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Trip Report London Family Vacation: 7 days and a million memories

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Our family of 5 took our spring break trip in London this past week, with a lot of planning advice from my Fodorite friends. Our children are ages 8, 10, and 12. A British literature teacher by trade, I have been to England before on a county wide tour. My husband attended college at Oxford for a semester over 25 years ago. We were excited to show our children some of the things we love.

This trip was more challenging with the kids. My husband now has a medical condition that requires rest periods and makes night time sleep very challenging. Our daughter gets abdominal migraines when she is around crowds or anxious conditions. We had an unusually long break from school and may not have the opportunity to do this again, so we tried it anyway. To mitigate our circumstances we stayed in a nice hotel with plenty of space and concierge service so we would have easy access to snacks during rest times and when we didn't want to go out for meals. We planned to do only one or two big things each day, head back to the hotel for rest, and maybe go out to dinner at night, if we felt like it.

I booked our room at the Hilton Park Place for a small fortune. It is hard to find rooms for our 5- person family in the U.S., even harder in London. I really felt like we needed plenty of space and concierge service so I booked it and kept an eye on the rate. The week before we left I saw it go on a flash sale for half price! I called Hilton and they gave me that rate. I was super excited!

Day 1:
We flew at night so we could sleep and take advantage of our first day. We got to the hotel early and just planned to find some lunch, not even expecting to check in yet. The concierge said they had a problem with the party in our room before us. So he upgraded us to a huge huge suite, for the same price. In case you are keeping track, we now got a super room for 25% of the regular price. Great way to start our trip! While we waited for our room we went to the lounge, which was serving tea, much to the delight of my children.

We were definitely feeling the jet lag so we did something easy for our afternoon. I had pre-purchased tickets for a Big Bus Tour, planning to just stay on the bus and get a good overview of the London sights. The audio tour was good and we found that the bus stop right outside our hotel was going to be handy. We did opt to stop off at the National Museum of Art for a quick look at the impressionists and a snack. I am an artist and my girls just studied Van Gogh's Sunflowers at school, so this was something they really wanted to see. The whole tour took about 3 hours, including our stop at the museum, and we were back at the hotel in time for afternoon hors d'oevres - and bed!

Day 2
I'm a huge fan of Canterbury and I wanted my son and husband to see a medieval city. Today was Palm Sunday so we took the early train to Canterbury and attended Palm Sunday service. This was really a special event for our family, to see the processional with live donkeys and sing hymns in the chapter house and take communion there - we all just really loved this and it made for a great start to our week. After church we found lunch along the King Street, which is now way more commercial than I ever remembered. We visited the little museum at the West Gate and headed back to the station at East Gate, through Dane John Garden which is a sweet treasure on the earth. After our train ride back we rested and ate at the hotel again.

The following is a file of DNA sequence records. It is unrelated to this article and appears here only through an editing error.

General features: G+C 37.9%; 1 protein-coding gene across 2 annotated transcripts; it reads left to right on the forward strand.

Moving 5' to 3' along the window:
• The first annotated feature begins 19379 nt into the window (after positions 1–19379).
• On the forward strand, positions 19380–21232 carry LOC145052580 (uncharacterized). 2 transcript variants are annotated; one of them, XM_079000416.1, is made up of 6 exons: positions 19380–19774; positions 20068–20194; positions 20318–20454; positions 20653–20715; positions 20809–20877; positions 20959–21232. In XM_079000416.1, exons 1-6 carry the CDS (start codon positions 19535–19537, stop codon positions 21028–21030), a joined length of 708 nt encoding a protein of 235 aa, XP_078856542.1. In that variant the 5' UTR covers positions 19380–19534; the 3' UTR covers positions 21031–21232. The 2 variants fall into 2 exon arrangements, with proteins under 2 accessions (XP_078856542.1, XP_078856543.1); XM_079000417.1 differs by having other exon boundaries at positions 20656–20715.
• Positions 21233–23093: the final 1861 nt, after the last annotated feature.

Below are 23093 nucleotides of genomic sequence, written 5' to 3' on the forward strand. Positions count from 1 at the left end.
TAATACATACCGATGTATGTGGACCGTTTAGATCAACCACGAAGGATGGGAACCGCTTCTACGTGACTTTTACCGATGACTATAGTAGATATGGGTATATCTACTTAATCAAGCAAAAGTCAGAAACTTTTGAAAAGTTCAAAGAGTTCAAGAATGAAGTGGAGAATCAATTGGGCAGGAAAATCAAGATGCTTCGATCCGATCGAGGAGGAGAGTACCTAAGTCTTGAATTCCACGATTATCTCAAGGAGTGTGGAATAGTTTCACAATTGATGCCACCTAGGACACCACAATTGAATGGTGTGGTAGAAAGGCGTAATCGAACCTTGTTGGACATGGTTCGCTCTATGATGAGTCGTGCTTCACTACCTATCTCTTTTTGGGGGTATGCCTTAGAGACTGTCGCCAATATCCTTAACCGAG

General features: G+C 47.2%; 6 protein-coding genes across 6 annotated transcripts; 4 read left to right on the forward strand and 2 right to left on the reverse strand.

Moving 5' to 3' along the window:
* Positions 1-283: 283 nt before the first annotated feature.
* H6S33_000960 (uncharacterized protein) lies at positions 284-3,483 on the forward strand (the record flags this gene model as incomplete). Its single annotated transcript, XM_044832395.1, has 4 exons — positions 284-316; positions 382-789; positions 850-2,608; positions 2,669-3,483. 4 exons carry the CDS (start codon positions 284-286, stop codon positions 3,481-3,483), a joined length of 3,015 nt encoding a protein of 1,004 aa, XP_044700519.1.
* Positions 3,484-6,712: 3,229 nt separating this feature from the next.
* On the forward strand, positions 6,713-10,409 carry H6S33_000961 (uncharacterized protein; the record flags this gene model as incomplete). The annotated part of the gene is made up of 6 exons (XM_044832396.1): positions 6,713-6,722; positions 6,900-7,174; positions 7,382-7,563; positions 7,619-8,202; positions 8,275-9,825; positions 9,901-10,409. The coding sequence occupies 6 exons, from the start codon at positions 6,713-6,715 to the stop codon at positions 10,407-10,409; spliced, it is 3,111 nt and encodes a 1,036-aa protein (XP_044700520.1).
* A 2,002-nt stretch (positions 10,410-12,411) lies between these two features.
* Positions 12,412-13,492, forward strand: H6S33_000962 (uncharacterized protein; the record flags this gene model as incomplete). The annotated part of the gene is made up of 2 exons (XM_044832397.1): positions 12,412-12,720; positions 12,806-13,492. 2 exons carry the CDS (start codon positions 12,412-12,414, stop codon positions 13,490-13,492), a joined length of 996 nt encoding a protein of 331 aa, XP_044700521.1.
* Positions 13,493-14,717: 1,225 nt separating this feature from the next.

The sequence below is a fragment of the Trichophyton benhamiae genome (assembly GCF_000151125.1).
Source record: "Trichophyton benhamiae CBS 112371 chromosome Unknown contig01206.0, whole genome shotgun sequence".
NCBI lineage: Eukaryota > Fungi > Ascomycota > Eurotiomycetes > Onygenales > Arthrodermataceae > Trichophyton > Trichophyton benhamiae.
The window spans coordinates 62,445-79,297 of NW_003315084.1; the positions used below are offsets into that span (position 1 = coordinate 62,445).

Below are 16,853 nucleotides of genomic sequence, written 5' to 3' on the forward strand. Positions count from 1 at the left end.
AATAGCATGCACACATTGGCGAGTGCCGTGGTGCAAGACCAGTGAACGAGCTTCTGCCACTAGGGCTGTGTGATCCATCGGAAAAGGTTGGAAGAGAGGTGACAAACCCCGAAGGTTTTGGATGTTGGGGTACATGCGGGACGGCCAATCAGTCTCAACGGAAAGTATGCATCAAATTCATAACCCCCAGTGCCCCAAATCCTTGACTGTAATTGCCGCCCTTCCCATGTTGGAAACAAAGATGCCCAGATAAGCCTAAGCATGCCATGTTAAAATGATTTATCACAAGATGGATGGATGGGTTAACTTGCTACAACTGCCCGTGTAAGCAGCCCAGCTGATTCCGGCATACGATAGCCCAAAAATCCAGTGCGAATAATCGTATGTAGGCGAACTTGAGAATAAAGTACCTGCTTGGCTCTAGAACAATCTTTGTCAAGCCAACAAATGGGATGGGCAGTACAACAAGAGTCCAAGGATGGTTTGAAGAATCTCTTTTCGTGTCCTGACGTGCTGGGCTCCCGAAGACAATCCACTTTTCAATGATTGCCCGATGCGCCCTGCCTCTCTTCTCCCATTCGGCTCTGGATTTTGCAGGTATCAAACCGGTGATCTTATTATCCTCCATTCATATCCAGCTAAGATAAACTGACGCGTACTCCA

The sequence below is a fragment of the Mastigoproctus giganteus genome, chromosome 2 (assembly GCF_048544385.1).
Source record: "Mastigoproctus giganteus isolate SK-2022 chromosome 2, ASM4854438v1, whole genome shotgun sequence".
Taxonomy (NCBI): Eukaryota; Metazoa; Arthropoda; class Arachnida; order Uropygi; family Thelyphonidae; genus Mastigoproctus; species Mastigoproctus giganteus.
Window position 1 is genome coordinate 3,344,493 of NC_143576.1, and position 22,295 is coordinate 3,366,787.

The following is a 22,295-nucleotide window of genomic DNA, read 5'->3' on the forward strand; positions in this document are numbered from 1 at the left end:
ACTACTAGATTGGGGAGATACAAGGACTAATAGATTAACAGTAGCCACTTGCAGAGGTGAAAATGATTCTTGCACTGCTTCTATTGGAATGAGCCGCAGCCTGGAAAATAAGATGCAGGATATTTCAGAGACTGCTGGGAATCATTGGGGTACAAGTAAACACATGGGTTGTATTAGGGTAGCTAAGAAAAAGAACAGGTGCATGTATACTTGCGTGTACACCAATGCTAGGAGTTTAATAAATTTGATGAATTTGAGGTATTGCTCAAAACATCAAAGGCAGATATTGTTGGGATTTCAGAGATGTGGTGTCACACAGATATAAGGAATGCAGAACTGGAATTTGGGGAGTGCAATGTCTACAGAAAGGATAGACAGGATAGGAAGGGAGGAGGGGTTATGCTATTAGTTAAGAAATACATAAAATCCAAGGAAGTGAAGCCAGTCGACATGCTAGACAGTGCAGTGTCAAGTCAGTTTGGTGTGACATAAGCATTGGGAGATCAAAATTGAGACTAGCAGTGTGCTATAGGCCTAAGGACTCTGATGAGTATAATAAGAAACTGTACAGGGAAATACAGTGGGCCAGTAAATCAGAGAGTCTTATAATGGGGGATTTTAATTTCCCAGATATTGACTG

Day 3
Today we headed to Westminster Abbey, a place neither my husband nor I visited on earlier trips. We got there just as it opened to avoid the crowds. We took the audio tour and enjoyed seeing where Kate and Wills got married, as well as the chapels of Elizabeth and Mary. I enjoyed Poets Corner. It got a little crowded there towards the end so we were on our way quickly after the Coronation Chair. We walked alongside Big Ben, which our youngest daughter absolutely loved, and headed towards the pier for a boat ride to Greenwich. This was a great suggestion by one of you, so thank you! The River boat had a guide so we knew what we were looking at. It was a good relaxing ride. We ate at the pier at Greenwich and headed up to the Royal Observatory so we could stand on the Prime Meridian. This made for a good picture but I do have to say it was a long trek (with a LOT of uphill walking) for a kind of underwhelming experience. Greenwich is beautiful (loved the painted chapel) and the observatory museum has a highly educational explanation of time and measurement, but it was just a little too involved for us to pay close attention so it kind of went over all the kids' heads. I kind of wish we had made time to ride the sky cars but they were just too far away from the observatory and docks to make that extra trip across Greenwich. This wasn't a bad experience and we enjoyed the river boat, but of all the things we did, this was our least favorite. We ended up taking the clipper express boat with our Oyster cards, so we made it back for some rest time at the hotel. We felt rejuvenated enough to go back out for dinner, so we went to the lively Oxford Circus. We had a quick noodle bowl and went over to do some shopping. My husband and son ended up in Nike Town and my daughters and I went to the salon at Top Shop where I went to the blowdry bar and the girls enjoyed the braid bar, then the tube back home for bed.